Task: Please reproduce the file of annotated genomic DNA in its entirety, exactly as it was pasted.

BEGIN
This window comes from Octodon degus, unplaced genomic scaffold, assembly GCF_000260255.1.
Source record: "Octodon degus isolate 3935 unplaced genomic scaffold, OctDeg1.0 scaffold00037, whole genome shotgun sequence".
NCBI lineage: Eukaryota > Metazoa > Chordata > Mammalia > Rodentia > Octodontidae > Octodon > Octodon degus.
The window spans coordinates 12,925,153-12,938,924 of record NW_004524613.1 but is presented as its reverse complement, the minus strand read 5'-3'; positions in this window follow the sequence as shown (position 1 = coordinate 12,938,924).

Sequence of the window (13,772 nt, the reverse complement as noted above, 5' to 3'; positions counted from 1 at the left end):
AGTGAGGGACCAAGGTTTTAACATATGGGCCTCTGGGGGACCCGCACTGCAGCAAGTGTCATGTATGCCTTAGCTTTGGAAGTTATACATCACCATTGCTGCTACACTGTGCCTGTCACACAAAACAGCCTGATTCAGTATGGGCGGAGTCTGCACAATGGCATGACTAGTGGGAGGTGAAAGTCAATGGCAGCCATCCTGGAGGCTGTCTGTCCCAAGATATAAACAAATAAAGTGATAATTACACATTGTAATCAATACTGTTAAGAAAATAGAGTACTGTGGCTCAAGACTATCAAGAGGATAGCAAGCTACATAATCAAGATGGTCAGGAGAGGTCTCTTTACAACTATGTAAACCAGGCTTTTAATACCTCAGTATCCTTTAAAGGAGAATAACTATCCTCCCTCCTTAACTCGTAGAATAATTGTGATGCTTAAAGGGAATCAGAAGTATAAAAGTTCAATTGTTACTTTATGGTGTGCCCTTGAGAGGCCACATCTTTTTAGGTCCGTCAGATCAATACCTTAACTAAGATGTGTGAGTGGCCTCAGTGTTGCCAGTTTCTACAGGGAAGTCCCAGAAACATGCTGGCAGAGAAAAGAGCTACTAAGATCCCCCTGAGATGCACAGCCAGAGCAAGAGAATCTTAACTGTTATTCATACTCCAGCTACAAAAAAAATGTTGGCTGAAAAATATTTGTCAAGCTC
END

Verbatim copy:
This window comes from Octodon degus, unplaced genomic scaffold, assembly GCF_000260255.1.
Source record: "Octodon degus isolate 3935 unplaced genomic scaffold, OctDeg1.0 scaffold00037, whole genome shotgun sequence".
NCBI lineage: Eukaryota > Metazoa > Chordata > Mammalia > Rodentia > Octodontidae > Octodon > Octodon degus.
The window spans coordinates 12,925,153-12,938,924 of record NW_004524613.1 but is presented as its reverse complement, the minus strand read 5'-3'; positions in this window follow the sequence as shown (position 1 = coordinate 12,938,924).

Sequence of the window (13,772 nt, the reverse complement as noted above, 5' to 3'; positions counted from 1 at the left end):
AGTGAGGGACCAAGGTTTTAACATATGGGCCTCTGGGGGACCCGCACTGCAGCAAGTGTCATGTATGCCTTAGCTTTGGAAGTTATACATCACCATTGCTGCTACACTGTGCCTGTCACACAAAACAGCCTGATTCAGTATGGGCGGAGTCTGCACAATGGCATGACTAGTGGGAGGTGAAAGTCAATGGCAGCCATCCTGGAGGCTGTCTGTCCCAAGATATAAACAAATAAAGTGATAATTACACATTGTAATCAATACTGTTAAGAAAATAGAGTACTGTGGCTCAAGACTATCAAGAGGATAGCAAGCTACATAATCAAGATGGTCAGGAGAGGTCTCTTTACAACTATGTAAACCAGGCTTTTAATACCTCAGTATCCTTTAAAGGAGAATAACTATCCTCCCTCCTTAACTCGTAGAATAATTGTGATGCTTAAAGGGAATCAGAAGTATAAAAGTTCAATTGTTACTTTATGGTGTGCCCTTGAGAGGCCACATCTTTTTAGGTCCGTCAGATCAATACCTTAACTAAGATGTGTGAGTGGCCTCAGTGTTGCCAGTTTCTACAGGGAAGTCCCAGAAACATGCTGGCAGAGAAAAGAGCTACTAAGATCCCCCTGAGATGCACAGCCAGAGCAAGAGAATCTTAACTGTTATTCATACTCCAGCTACAAAAAAAATGTTGGCTGAAAAATATTTGTCAAGCTC